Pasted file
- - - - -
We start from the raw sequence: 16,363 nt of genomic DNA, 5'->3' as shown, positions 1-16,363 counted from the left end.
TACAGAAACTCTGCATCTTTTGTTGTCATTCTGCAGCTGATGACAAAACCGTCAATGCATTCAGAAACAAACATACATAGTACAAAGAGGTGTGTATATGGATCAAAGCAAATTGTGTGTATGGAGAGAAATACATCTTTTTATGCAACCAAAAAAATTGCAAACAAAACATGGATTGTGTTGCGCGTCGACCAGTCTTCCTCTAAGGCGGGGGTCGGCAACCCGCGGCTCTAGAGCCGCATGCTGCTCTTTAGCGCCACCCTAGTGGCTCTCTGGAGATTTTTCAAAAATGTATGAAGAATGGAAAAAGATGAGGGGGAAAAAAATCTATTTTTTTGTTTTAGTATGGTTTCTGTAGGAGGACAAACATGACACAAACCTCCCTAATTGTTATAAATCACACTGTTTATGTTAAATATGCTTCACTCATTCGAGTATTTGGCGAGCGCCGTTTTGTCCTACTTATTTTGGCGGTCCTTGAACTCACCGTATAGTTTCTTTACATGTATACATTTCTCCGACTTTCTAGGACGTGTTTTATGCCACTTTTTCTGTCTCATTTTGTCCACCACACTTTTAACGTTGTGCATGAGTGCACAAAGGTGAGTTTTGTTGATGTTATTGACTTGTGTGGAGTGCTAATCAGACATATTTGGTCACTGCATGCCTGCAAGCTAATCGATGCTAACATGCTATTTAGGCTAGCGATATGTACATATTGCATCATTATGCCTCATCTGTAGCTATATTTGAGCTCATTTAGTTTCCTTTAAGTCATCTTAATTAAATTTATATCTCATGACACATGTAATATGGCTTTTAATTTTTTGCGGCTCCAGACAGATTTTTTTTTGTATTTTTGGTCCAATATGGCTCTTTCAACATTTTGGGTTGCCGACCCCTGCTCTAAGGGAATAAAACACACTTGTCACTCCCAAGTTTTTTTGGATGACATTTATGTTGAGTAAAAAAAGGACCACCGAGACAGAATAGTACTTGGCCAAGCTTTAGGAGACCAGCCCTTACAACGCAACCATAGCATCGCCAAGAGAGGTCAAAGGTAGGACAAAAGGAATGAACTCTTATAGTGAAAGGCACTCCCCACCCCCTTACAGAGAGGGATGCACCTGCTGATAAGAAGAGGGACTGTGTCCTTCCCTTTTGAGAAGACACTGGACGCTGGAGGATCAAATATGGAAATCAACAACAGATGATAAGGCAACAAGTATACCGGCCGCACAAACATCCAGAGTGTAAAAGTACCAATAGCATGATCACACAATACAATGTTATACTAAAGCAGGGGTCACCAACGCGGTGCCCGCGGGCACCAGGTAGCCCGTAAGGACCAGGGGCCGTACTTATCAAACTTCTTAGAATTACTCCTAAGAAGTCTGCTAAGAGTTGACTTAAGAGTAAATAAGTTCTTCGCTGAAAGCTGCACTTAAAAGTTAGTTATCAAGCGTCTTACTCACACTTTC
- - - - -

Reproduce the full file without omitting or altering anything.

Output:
We start from the raw sequence: 16,363 nt of genomic DNA, 5'->3' as shown, positions 1-16,363 counted from the left end.
TACAGAAACTCTGCATCTTTTGTTGTCATTCTGCAGCTGATGACAAAACCGTCAATGCATTCAGAAACAAACATACATAGTACAAAGAGGTGTGTATATGGATCAAAGCAAATTGTGTGTATGGAGAGAAATACATCTTTTTATGCAACCAAAAAAATTGCAAACAAAACATGGATTGTGTTGCGCGTCGACCAGTCTTCCTCTAAGGCGGGGGTCGGCAACCCGCGGCTCTAGAGCCGCATGCTGCTCTTTAGCGCCACCCTAGTGGCTCTCTGGAGATTTTTCAAAAATGTATGAAGAATGGAAAAAGATGAGGGGGAAAAAAATCTATTTTTTTGTTTTAGTATGGTTTCTGTAGGAGGACAAACATGACACAAACCTCCCTAATTGTTATAAATCACACTGTTTATGTTAAATATGCTTCACTCATTCGAGTATTTGGCGAGCGCCGTTTTGTCCTACTTATTTTGGCGGTCCTTGAACTCACCGTATAGTTTCTTTACATGTATACATTTCTCCGACTTTCTAGGACGTGTTTTATGCCACTTTTTCTGTCTCATTTTGTCCACCACACTTTTAACGTTGTGCATGAGTGCACAAAGGTGAGTTTTGTTGATGTTATTGACTTGTGTGGAGTGCTAATCAGACATATTTGGTCACTGCATGCCTGCAAGCTAATCGATGCTAACATGCTATTTAGGCTAGCGATATGTACATATTGCATCATTATGCCTCATCTGTAGCTATATTTGAGCTCATTTAGTTTCCTTTAAGTCATCTTAATTAAATTTATATCTCATGACACATGTAATATGGCTTTTAATTTTTTGCGGCTCCAGACAGATTTTTTTTTGTATTTTTGGTCCAATATGGCTCTTTCAACATTTTGGGTTGCCGACCCCTGCTCTAAGGGAATAAAACACACTTGTCACTCCCAAGTTTTTTTGGATGACATTTATGTTGAGTAAAAAAAGGACCACCGAGACAGAATAGTACTTGGCCAAGCTTTAGGAGACCAGCCCTTACAACGCAACCATAGCATCGCCAAGAGAGGTCAAAGGTAGGACAAAAGGAATGAACTCTTATAGTGAAAGGCACTCCCCACCCCCTTACAGAGAGGGATGCACCTGCTGATAAGAAGAGGGACTGTGTCCTTCCCTTTTGAGAAGACACTGGACGCTGGAGGATCAAATATGGAAATCAACAACAGATGATAAGGCAACAAGTATACCGGCCGCACAAACATCCAGAGTGTAAAAGTACCAATAGCATGATCACACAATACAATGTTATACTAAAGCAGGGGTCACCAACGCGGTGCCCGCGGGCACCAGGTAGCCCGTAAGGACCAGGGGCCGTACTTATCAAACTTCTTAGAATTACTCCTAAGAAGTCTGCTAAGAGTTGACTTAAGAGTAAATAAGTTCTTCGCTGAAAGCTGCACTTAAAAGTTAGTTATCAAGCGTCTTACTCACACTTTC